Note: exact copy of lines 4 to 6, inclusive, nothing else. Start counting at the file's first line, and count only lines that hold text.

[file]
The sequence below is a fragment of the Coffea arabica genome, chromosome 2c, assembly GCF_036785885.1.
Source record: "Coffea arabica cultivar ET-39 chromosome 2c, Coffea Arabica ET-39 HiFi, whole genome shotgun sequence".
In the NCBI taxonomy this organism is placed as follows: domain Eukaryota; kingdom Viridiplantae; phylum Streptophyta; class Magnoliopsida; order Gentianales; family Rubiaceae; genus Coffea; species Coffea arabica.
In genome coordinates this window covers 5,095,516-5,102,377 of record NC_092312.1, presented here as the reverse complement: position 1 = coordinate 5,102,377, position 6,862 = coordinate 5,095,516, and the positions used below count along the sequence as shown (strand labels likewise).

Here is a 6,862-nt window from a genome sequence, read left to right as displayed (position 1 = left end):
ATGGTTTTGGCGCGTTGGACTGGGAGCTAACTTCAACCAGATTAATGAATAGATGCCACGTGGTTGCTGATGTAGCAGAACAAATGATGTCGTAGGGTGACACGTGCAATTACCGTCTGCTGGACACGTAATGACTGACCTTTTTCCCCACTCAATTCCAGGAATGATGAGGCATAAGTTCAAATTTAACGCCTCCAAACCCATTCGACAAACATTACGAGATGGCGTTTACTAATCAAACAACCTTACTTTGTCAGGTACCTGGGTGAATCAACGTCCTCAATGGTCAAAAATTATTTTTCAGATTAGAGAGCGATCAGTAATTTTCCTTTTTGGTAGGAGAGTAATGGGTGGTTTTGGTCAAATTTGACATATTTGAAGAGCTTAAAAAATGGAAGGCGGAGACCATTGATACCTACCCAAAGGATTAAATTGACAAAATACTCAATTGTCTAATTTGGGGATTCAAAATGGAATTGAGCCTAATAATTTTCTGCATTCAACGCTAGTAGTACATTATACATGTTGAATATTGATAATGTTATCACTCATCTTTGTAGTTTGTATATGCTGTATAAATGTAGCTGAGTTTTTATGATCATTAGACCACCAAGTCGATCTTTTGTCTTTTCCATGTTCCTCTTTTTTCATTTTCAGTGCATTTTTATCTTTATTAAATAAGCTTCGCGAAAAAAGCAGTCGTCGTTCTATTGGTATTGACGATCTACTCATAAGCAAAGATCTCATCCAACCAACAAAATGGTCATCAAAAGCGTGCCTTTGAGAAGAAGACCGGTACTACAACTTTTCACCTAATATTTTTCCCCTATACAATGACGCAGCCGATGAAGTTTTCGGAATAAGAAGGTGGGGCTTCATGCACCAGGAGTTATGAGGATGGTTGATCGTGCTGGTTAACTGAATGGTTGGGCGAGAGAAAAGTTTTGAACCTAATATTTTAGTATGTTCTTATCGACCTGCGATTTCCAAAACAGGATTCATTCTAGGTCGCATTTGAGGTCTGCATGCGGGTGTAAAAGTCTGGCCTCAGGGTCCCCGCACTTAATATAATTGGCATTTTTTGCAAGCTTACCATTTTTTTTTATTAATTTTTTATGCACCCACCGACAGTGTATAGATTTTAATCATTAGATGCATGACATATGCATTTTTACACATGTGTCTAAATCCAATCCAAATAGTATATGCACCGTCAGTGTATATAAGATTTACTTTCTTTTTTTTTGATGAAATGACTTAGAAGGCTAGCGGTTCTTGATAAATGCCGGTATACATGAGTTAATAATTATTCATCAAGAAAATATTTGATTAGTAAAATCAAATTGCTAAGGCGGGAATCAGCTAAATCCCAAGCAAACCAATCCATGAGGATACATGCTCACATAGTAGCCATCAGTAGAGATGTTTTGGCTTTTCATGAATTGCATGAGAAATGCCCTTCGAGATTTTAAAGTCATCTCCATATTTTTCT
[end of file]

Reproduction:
In genome coordinates this window covers 5,095,516-5,102,377 of record NC_092312.1, presented here as the reverse complement: position 1 = coordinate 5,102,377, position 6,862 = coordinate 5,095,516, and the positions used below count along the sequence as shown (strand labels likewise).

Here is a 6,862-nt window from a genome sequence, read left to right as displayed (position 1 = left end):
ATGGTTTTGGCGCGTTGGACTGGGAGCTAACTTCAACCAGATTAATGAATAGATGCCACGTGGTTGCTGATGTAGCAGAACAAATGATGTCGTAGGGTGACACGTGCAATTACCGTCTGCTGGACACGTAATGACTGACCTTTTTCCCCACTCAATTCCAGGAATGATGAGGCATAAGTTCAAATTTAACGCCTCCAAACCCATTCGACAAACATTACGAGATGGCGTTTACTAATCAAACAACCTTACTTTGTCAGGTACCTGGGTGAATCAACGTCCTCAATGGTCAAAAATTATTTTTCAGATTAGAGAGCGATCAGTAATTTTCCTTTTTGGTAGGAGAGTAATGGGTGGTTTTGGTCAAATTTGACATATTTGAAGAGCTTAAAAAATGGAAGGCGGAGACCATTGATACCTACCCAAAGGATTAAATTGACAAAATACTCAATTGTCTAATTTGGGGATTCAAAATGGAATTGAGCCTAATAATTTTCTGCATTCAACGCTAGTAGTACATTATACATGTTGAATATTGATAATGTTATCACTCATCTTTGTAGTTTGTATATGCTGTATAAATGTAGCTGAGTTTTTATGATCATTAGACCACCAAGTCGATCTTTTGTCTTTTCCATGTTCCTCTTTTTTCATTTTCAGTGCATTTTTATCTTTATTAAATAAGCTTCGCGAAAAAAGCAGTCGTCGTTCTATTGGTATTGACGATCTACTCATAAGCAAAGATCTCATCCAACCAACAAAATGGTCATCAAAAGCGTGCCTTTGAGAAGAAGACCGGTACTACAACTTTTCACCTAATATTTTTCCCCTATACAATGACGCAGCCGATGAAGTTTTCGGAATAAGAAGGTGGGGCTTCATGCACCAGGAGTTATGAGGATGGTTGATCGTGCTGGTTAACTGAATGGTTGGGCGAGAGAAAAGTTTTGAACCTAATATTTTAGTATGTTCTTATCGACCTGCGATTTCCAAAACAGGATTCATTCTAGGTCGCATTTGAGGTCTGCATGCGGGTGTAAAAGTCTGGCCTCAGGGTCCCCGCACTTAATATAATTGGCATTTTTTGCAAGCTTACCATTTTTTTTTATTAATTTTTTATGCACCCACCGACAGTGTATAGATTTTAATCATTAGATGCATGACATATGCATTTTTACACATGTGTCTAAATCCAATCCAAATAGTATATGCACCGTCAGTGTATATAAGATTTACTTTCTTTTTTTTTGATGAAATGACTTAGAAGGCTAGCGGTTCTTGATAAATGCCGGTATACATGAGTTAATAATTATTCATCAAGAAAATATTTGATTAGTAAAATCAAATTGCTAAGGCGGGAATCAGCTAAATCCCAAGCAAACCAATCCATGAGGATACATGCTCACATAGTAGCCATCAGTAGAGATGTTTTGGCTTTTCATGAATTGCATGAGAAATGCCCTTCGAGATTTTAAAGTCATCTCCATATTTTTCT